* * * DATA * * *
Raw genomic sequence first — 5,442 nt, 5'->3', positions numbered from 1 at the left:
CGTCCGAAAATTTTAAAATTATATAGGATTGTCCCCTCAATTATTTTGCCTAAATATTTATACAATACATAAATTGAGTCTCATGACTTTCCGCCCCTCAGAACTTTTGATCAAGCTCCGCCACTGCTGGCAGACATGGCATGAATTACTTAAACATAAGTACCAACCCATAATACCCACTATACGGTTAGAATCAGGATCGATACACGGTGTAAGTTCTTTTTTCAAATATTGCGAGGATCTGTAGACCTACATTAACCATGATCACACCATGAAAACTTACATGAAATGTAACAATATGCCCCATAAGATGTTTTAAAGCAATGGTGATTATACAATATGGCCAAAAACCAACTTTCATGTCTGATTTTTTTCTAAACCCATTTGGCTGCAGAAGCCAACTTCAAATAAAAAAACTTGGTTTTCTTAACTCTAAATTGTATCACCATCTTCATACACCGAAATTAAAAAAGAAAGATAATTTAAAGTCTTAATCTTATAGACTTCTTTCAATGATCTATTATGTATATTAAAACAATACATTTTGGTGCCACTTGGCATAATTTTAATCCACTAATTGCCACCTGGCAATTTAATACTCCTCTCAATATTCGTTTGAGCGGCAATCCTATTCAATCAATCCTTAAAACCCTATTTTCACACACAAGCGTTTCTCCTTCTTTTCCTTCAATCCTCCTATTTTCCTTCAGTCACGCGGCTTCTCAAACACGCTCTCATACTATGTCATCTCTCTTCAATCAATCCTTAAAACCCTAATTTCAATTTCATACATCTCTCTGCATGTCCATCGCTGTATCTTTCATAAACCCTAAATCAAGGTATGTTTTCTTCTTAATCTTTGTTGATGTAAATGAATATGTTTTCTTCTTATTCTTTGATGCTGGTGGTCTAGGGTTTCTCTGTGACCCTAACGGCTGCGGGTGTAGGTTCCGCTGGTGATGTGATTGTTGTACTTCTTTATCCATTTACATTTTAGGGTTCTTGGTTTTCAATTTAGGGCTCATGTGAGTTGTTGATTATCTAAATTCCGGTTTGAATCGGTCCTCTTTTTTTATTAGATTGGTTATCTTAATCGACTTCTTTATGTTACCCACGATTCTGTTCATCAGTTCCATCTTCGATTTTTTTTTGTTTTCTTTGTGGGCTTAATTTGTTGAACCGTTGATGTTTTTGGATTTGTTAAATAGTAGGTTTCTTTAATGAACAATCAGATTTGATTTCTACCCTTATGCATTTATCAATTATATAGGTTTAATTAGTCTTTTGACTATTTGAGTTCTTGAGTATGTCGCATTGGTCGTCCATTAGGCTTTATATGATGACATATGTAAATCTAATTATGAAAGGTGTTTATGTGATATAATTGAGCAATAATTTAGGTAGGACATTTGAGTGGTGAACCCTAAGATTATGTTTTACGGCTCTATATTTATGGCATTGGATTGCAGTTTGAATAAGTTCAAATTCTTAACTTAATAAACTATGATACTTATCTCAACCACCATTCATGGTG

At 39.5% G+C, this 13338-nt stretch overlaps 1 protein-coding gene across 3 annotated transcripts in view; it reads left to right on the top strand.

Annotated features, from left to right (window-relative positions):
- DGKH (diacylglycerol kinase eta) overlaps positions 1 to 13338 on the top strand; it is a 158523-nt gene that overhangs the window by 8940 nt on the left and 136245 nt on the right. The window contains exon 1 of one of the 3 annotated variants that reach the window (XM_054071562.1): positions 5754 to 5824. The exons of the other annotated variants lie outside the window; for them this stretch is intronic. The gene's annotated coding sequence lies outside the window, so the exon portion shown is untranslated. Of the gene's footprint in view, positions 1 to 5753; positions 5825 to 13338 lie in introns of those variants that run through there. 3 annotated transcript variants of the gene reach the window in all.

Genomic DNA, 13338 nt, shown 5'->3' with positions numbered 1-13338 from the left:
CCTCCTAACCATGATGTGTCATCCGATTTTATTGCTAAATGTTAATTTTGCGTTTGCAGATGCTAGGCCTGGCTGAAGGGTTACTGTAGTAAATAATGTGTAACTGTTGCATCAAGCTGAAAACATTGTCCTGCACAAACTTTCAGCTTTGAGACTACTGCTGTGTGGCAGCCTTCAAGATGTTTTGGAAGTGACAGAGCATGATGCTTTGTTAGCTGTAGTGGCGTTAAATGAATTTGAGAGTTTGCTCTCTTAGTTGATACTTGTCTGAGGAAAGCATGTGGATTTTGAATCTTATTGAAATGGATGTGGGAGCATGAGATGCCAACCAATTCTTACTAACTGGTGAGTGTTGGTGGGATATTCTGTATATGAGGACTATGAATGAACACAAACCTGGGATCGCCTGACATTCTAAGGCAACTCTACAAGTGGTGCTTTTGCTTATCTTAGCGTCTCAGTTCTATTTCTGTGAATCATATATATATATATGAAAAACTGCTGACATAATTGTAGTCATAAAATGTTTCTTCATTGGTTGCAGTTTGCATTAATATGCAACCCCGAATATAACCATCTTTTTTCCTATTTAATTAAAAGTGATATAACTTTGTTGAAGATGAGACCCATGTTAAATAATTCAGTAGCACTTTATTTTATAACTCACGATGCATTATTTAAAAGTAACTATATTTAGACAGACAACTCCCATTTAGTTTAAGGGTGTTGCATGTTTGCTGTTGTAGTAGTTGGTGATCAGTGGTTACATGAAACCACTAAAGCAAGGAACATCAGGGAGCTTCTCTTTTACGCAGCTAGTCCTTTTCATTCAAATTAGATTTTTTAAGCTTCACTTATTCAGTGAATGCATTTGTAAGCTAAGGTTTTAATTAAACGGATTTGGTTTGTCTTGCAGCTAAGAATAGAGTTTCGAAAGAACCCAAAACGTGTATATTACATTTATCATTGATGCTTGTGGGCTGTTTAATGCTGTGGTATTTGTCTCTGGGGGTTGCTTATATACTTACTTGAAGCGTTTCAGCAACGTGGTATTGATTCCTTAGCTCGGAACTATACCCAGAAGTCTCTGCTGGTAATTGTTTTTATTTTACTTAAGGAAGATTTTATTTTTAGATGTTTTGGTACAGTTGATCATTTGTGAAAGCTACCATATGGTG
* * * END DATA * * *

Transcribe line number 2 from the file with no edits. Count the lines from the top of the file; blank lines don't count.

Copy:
CGTCCGAAAATTTTAAAATTATATAGGATTGTCCCCTCAATTATTTTGCCTAAATATTTATACAATACATAAATTGAGTCTCATGACTTTCCGCCCCTCAGAACTTTTGATCAAGCTCCGCCACTGCTGGCAGACATGGCATGAATTACTTAAACATAAGTACCAACCCATAATACCCACTATACGGTTAGAATCAGGATCGATACACGGTGTAAGTTCTTTTTTCAAATATTGCGAGGATCTGTAGACCTACATTAACCATGATCACACCATGAAAACTTACATGAAATGTAACAATATGCCCCATAAGATGTTTTAAAGCAATGGTGATTATACAATATGGCCAAAAACCAACTTTCATGTCTGATTTTTTTCTAAACCCATTTGGCTGCAGAAGCCAACTTCAAATAAAAAAACTTGGTTTTCTTAACTCTAAATTGTATCACCATCTTCATACACCGAAATTAAAAAAGAAAGATAATTTAAAGTCTTAATCTTATAGACTTCTTTCAATGATCTATTATGTATATTAAAACAATACATTTTGGTGCCACTTGGCATAATTTTAATCCACTAATTGCCACCTGGCAATTTAATACTCCTCTCAATATTCGTTTGAGCGGCAATCCTATTCAATCAATCCTTAAAACCCTATTTTCACACACAAGCGTTTCTCCTTCTTTTCCTTCAATCCTCCTATTTTCCTTCAGTCACGCGGCTTCTCAAACACGCTCTCATACTATGTCATCTCTCTTCAATCAATCCTTAAAACCCTAATTTCAATTTCATACATCTCTCTGCATGTCCATCGCTGTATCTTTCATAAACCCTAAATCAAGGTATGTTTTCTTCTTAATCTTTGTTGATGTAAATGAATATGTTTTCTTCTTATTCTTTGATGCTGGTGGTCTAGGGTTTCTCTGTGACCCTAACGGCTGCGGGTGTAGGTTCCGCTGGTGATGTGATTGTTGTACTTCTTTATCCATTTACATTTTAGGGTTCTTGGTTTTCAATTTAGGGCTCATGTGAGTTGTTGATTATCTAAATTCCGGTTTGAATCGGTCCTCTTTTTTTATTAGATTGGTTATCTTAATCGACTTCTTTATGTTACCCACGATTCTGTTCATCAGTTCCATCTTCGATTTTTTTTTGTTTTCTTTGTGGGCTTAATTTGTTGAACCGTTGATGTTTTTGGATTTGTTAAATAGTAGGTTTCTTTAATGAACAATCAGATTTGATTTCTACCCTTATGCATTTATCAATTATATAGGTTTAATTAGTCTTTTGACTATTTGAGTTCTTGAGTATGTCGCATTGGTCGTCCATTAGGCTTTATATGATGACATATGTAAATCTAATTATGAAAGGTGTTTATGTGATATAATTGAGCAATAATTTAGGTAGGACATTTGAGTGGTGAACCCTAAGATTATGTTTTACGGCTCTATATTTATGGCATTGGATTGCAGTTTGAATAAGTTCAAATTCTTAACTTAATAAACTATGATACTTATCTCAACCACCATTCATGGTG